It was 1965. Bras and draft cards were aflame; JFK and Bobby were assassinated; so was Dr. King. My Black friend Harold showed me the Cleveland County courthouse where the adjacent duplicate water fountains for Whites and everyone else had been just two years before; the fountains were there, but the signs had been removed. God seemed nowhere in the vicinity. I’d also gone home to Chicago during the summers and attended local churches where Vatican II was barely a rumor and confession was formulaic. I learned that religion and spirituality weren’t even on speaking terms with one another. So, despite my deep appreciation for the rites and rituals and the sense of family I had known at university, I became “unchurched” a second time.

The Social Gospel

Dean Bryant Vollendorf and Fred Shellabarger were my favorite professors at O.U. Shell taught studio and two of the four architectural history courses, and it was somewhere in there I became aware of the Social Gospel, which resonated with the turmoil around me. It addressed my questions — about evil and good and being an agent for change — and set me on a path.

I think it was also Shell who dropped the phrase “Akron Plan” into a discussion, probably with a negative spin, since he and Gladys were Episcopalians and stylistic snobs. He was inclined to editorialize, too: couldn’t say “Christian Science,” for example, without the parenthetic observation “…neither Christian nor Scientific.” But his head and heart were in the right place for an appreciation of ethical behavior and social justice. I filed “Akron Plan” away for future reference, though it took forty years. I have a long attention span.

The invention of an imaginary town in Iowa, Agincourt, has provided numerous outlets for my spiritual inclinations: the introduction of characters of indeterminate religious stripe (like myself); creation of Agincourt’s own “village atheist” watchmaker Ernie “Red” Anhauser; the community’s very own incidents of the Second Great Awakening; and even the design of a genuine Akron-Auditorium church as a test of my own understanding of the type that I’ve invested so much time identifying.

The Mighty Muskrat River, which flows along the western edge of the original Agincourt townsite, took me to the creation myth of the Iroquois people, for whom the industrious muskrat was alone among animals to dredge mud from the bottom of the primordial sea to create an island for human habitation. Frankly, it and the Gnostic myth are the most satisfying tales I’ve encountered as a basis for belief in anything beyond ourselves.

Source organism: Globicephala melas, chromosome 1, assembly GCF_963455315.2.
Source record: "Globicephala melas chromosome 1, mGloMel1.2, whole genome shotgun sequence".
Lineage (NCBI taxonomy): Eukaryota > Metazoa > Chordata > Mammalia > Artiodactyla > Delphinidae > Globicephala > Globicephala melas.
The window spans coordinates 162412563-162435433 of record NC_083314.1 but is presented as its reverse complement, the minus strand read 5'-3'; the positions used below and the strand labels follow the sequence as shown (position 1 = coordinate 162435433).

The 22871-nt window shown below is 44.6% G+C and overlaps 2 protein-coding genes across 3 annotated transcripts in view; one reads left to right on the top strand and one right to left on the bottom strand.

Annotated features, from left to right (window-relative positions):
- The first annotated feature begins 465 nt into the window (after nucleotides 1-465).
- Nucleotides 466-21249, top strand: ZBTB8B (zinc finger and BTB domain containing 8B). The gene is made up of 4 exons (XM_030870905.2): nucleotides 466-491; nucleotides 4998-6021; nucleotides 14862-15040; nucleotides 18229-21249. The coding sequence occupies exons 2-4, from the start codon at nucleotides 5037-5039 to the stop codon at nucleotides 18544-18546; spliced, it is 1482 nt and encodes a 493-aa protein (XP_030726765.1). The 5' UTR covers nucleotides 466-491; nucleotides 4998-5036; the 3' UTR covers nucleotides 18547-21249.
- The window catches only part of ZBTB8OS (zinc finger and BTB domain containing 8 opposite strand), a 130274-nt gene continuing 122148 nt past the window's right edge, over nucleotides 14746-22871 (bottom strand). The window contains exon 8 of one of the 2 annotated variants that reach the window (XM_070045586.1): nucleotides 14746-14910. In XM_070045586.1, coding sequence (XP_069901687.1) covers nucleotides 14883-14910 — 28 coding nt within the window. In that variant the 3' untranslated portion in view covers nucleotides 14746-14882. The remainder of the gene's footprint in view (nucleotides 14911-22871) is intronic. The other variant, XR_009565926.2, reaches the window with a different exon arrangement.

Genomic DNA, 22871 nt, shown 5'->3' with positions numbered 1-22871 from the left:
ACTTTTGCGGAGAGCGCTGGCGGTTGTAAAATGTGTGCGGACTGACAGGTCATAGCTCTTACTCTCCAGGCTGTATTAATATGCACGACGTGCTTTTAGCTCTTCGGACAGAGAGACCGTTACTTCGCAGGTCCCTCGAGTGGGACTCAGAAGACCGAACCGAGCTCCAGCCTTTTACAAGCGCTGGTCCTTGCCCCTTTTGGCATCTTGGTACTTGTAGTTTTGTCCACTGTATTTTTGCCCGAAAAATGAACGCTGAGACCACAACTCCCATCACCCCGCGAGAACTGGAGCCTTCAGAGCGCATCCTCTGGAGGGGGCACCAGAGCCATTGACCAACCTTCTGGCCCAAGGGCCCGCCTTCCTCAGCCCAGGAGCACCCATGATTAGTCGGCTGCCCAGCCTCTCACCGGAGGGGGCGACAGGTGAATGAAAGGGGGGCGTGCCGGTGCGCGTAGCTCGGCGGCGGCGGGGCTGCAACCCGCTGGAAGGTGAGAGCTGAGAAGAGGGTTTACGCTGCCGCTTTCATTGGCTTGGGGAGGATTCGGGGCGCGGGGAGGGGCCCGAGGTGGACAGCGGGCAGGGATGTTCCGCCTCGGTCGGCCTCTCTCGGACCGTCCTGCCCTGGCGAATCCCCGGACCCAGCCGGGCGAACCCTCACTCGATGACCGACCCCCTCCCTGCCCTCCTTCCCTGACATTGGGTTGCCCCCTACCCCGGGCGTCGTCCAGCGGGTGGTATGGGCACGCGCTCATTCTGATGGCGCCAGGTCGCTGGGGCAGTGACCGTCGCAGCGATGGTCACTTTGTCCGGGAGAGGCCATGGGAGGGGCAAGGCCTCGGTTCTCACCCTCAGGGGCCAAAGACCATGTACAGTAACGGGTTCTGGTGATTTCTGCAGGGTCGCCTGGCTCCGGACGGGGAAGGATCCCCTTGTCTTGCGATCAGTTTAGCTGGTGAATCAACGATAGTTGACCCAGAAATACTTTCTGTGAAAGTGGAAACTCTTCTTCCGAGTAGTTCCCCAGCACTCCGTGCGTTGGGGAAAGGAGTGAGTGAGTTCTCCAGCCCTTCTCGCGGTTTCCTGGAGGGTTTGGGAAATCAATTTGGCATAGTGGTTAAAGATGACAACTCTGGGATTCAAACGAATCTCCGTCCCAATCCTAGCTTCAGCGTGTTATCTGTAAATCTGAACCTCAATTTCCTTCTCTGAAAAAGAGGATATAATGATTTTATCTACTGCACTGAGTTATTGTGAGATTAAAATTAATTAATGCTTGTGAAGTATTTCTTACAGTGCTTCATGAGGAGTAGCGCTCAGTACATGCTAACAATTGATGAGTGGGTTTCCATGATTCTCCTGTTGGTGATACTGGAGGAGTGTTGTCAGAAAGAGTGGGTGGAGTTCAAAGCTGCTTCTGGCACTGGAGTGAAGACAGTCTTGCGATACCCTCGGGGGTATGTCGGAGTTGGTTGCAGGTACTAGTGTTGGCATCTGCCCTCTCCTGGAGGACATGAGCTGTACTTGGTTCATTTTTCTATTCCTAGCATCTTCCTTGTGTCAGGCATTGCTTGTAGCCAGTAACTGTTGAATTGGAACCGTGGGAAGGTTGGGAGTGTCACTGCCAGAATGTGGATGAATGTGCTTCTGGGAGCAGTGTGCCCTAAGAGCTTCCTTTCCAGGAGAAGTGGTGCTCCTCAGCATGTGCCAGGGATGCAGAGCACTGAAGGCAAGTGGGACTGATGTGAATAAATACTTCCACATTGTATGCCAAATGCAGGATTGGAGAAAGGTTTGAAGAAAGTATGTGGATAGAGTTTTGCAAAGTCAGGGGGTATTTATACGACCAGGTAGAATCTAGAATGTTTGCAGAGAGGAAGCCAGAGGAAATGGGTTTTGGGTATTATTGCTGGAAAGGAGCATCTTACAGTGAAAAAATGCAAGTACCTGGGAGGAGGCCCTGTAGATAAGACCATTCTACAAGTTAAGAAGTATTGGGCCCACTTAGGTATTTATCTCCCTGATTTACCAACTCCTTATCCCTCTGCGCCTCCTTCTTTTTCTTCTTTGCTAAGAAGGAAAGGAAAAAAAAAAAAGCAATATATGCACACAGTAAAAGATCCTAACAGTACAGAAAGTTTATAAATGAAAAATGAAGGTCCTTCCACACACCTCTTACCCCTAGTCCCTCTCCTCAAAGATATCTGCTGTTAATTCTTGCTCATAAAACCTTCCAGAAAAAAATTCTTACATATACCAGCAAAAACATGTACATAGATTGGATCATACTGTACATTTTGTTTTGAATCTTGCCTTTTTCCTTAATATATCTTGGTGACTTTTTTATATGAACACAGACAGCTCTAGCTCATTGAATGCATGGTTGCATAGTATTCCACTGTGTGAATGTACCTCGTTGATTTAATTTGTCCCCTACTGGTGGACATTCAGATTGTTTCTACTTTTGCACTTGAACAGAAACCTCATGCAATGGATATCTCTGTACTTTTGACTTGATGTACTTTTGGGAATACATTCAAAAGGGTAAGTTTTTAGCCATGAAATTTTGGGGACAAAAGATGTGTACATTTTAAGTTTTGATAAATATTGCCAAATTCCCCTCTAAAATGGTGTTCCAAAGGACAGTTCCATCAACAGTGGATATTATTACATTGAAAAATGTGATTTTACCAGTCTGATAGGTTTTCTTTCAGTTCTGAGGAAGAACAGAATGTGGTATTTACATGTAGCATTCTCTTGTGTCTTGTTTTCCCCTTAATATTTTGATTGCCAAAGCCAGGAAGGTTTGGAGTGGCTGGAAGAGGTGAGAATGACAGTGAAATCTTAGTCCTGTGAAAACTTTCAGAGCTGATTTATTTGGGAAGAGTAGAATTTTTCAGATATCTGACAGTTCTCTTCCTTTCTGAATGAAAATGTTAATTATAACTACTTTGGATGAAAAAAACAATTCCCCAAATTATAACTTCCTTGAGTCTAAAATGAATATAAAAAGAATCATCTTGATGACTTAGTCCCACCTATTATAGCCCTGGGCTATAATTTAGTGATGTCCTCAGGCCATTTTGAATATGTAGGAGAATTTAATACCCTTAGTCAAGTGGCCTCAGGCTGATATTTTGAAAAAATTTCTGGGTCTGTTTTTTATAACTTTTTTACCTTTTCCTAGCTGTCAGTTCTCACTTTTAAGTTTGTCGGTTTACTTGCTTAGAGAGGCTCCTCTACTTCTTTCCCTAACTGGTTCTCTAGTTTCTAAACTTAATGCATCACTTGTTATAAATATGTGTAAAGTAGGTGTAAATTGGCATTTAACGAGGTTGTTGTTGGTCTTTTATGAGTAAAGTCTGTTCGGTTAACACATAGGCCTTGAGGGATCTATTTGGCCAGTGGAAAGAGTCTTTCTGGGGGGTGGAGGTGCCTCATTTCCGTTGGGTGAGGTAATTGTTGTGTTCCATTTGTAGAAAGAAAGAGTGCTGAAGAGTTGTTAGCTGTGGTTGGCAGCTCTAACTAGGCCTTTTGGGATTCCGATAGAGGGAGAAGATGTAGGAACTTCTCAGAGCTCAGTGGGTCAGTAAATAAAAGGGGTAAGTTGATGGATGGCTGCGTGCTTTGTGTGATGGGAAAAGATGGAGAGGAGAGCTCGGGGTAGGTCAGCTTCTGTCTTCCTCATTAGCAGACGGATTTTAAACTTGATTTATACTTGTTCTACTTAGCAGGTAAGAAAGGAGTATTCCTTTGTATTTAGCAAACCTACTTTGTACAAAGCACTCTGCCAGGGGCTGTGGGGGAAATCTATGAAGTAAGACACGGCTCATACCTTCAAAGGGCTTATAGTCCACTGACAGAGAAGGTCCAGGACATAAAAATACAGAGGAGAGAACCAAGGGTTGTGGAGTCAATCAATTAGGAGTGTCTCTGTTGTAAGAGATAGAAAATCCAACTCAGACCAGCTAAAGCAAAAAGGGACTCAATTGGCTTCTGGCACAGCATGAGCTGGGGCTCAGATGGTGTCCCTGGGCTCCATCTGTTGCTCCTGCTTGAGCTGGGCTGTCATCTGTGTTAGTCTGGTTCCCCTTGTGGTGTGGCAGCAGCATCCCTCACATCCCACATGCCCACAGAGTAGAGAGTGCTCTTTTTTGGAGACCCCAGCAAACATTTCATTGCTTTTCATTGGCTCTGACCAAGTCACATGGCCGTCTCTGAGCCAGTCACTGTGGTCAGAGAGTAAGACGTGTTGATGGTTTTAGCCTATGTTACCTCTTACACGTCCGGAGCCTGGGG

He grazes much but produces no wool.

Cecil Elliott, another irreligionist, was my department chair and friend for fifteen years. He encouraged my interest in the Akron-Auditorium plan phenomenon but warned of a former colleague at N.C State: He grazes much but produces no wool. I have grazed this particular patch of grass for twenty years or more; the time has come to write.

The word count says 1,433. That’s 433 more than Cecil Elliott set for his own daily writing goal. If I could maintain that pace for three months, there’d be 90,000 of these words and very likely a first draft of the book in my head.

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Haiku for the Hapless

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If the road to Hell

is paved with good intentions,

will I get there soon?

Untitled…

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The fine line defining Chautauqua from religious revival is probably not worth making. The same is true for the 19th and early 20th century buildings that housed them. And while I am an unlikely participant in revival or camp meetings, their architecture holds a special place in my spectrum of favored types.

Neither the Chautauqua building at the Fennimore county fairgrounds nor any of what might have been temporary structures to house religious revivals have been designed for Agincourt. It may be that their time has come, perhaps because I have been thinking vernacular-ly these days, admiring the minimalist aesthetic of such structures and learning from them about an adage taught by Bill Burgett, one of my instructors at the University of Oklahoma during the 1960s: “You earn your effects,” Bill told me once in a third-year studio as I labored on a scheme for a city hall for Norman, Oklahoma (where the university is located).